One of the things which never ceases to amaze me about the world, in general, and the Jewish tradition, in particular, is the synchronicity of time. Jewish time syncs up in such a way that Parashat Devarim is always read on the Shabbat before Tisha b’Av. According to Rabbi Yisrael Meir Kagan (1839-1933, Belarus) in his legal commentary Biur Halakhah (428:4) this is so we read this week’s Torah portion in conjunction with the rebuke Moshe gives the Children of Yisrael so that we will also recite the Haftarah in which the prophet Isaiah offers his rebuke regarding the destruction of the Temple which, of course, we commemorate on Tisha b’Av. But there is yet another incredibly synchronistic element which connects Parashat Devarim to Tisha b’Av, and specifically Megillat Eikhah, the book of Lamentations, which we recite when we begin our fast.
Megillat Eikhah receives its name from the first word of the text (like every book in the Torah), but in total the word eikhah – “How?!” – appears at the beginning of three of the chapters; it becomes a sort of refrain, an unanswerable question of mourning and confusion. How can it be? The same word appears five times in Torah, all of them in the Book of Deuteronomy, and its first instance in this week’s Torah portion when Moshe asks, “Eikhah? How can I alone carry your struggles, your burdens and your quarrels?” (Deut. 1:12.) The word also appears in the Haftarah for this week’s Torah portion, when the prophet Isaiah says, “Eikhah? How has she become a whore, that faithful city…” (Isa. 1:21).
Case closed – neat, right? Come one now, you know me better than that. How could you even begin to think I’d stop there?!
For the mystics in our tradition, all destruction experienced in the world goes back to the first destruction – the destruction of our eternity in Eden. And what was the result of the first humans eating from that fateful fruit? They hid in shame. And what did God say to the first human? “Where are you?” (Gen. 3:9) in Hebrew: ayekah. And the word is spelled precisely the same as eikhah.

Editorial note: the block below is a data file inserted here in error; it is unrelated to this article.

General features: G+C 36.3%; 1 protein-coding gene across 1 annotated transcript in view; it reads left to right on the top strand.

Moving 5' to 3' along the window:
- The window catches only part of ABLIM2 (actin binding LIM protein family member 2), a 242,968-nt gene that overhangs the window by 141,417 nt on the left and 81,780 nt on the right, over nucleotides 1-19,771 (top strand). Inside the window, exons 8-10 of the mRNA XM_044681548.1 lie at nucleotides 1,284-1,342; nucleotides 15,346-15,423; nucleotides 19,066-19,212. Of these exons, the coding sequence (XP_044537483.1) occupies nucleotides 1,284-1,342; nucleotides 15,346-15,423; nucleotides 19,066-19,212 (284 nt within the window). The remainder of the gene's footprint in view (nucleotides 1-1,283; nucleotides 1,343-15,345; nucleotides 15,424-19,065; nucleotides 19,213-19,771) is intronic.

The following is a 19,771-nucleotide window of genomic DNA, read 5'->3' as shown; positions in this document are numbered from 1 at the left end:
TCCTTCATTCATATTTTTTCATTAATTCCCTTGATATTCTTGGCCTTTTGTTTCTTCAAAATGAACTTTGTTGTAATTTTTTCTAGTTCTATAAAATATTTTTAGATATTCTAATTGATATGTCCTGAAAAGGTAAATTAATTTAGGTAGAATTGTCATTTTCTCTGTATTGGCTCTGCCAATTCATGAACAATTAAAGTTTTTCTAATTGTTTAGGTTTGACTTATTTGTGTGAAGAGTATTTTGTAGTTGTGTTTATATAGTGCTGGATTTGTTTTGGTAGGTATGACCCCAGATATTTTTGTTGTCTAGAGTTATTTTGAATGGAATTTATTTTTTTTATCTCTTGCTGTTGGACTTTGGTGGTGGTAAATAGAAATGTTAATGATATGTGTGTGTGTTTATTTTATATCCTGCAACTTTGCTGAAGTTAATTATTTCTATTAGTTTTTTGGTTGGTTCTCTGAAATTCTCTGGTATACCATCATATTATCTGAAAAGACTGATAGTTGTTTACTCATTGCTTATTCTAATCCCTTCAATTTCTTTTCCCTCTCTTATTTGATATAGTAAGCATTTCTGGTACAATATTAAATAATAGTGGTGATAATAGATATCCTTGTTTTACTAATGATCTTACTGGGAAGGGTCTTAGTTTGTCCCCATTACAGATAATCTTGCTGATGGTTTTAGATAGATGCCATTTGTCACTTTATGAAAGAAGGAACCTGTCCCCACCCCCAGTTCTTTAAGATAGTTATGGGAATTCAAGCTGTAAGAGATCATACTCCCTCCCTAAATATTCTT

The Zohar, the seminal work of Jewish mysticism, takes note of this fascinating synchronicity of these seemingly disparate words and says (Zohar I Breishit 29a): “”God called to the human and said, ‘Where are you?’ This is an allusion to the future destruction of the Temple for which is cried out ‘How?!’ …(and what is really meant is) ayeh ko, where are you ko.”
What the Zohar does at the end there is split the word ayekah/eikhah into two words, אי and כה. According to Rabbi Yosef Gikatilla (1248-1306 Spain) in his mystical writing on Divine Names, Sha’arei Orah (Gates of Light), כה ko is a euphemism for the Divine Presence, the Shekhinah. This is a phrase most frequently translated as ‘thus,’ or ‘here,’ and most often is utilized in prophetic books, as in the phrase so frequently used by Isaiah (and others): Thus saith the Lord… According to Sha’arei Orah, when Hashem appears to Avraham in a vision before his name change and shows him the stars of the heaven and promises him abundant offspring, the Torah says, “כה יהיה זרעך, thus (ko) will be your seed,” (Gen. 15:9) that what Hashem is telling Avraham is that the Shekhinah, the Divine Presence, will be the attribute which Avraham brings into the world through his offspring – the Jewish people. So, when the Zohar reads eikhah as “ayeh ko, where are you ko?” It is a question of where is the Divine Presence after the destruction? A similar trope is evoked in the Mussaf Shabbat Amidah when we chant “ayeh makom k’vodo, what is the source of God’s glory?”
What the Zohar is getting at in making the link between eikhah and ayekah is that by hiding from the Divine Presence, Adam and Havvah put out into the world a division between humanity and the Holy One, and that division spiritually leads to the divisions amongst humanity which leads to the destruction of the Temple. The link, then, between eikhah in the Torah reading, eikhah in the Haftarah and eikhah at Tisha b’Av all goes back to ayekah/ayeh ko, but this time it is not God asking us “where are you?” but rather we are asking God, simultaneously, How can this be? Where are you?
And that is the question we all need to ask ourselves for Tisha b’Av – How can this be? How can our world be in this state? Where are you? Where are you showing up to transform our reality from brokenness and destruction into healing and wholeness? So? Nu? Where are you?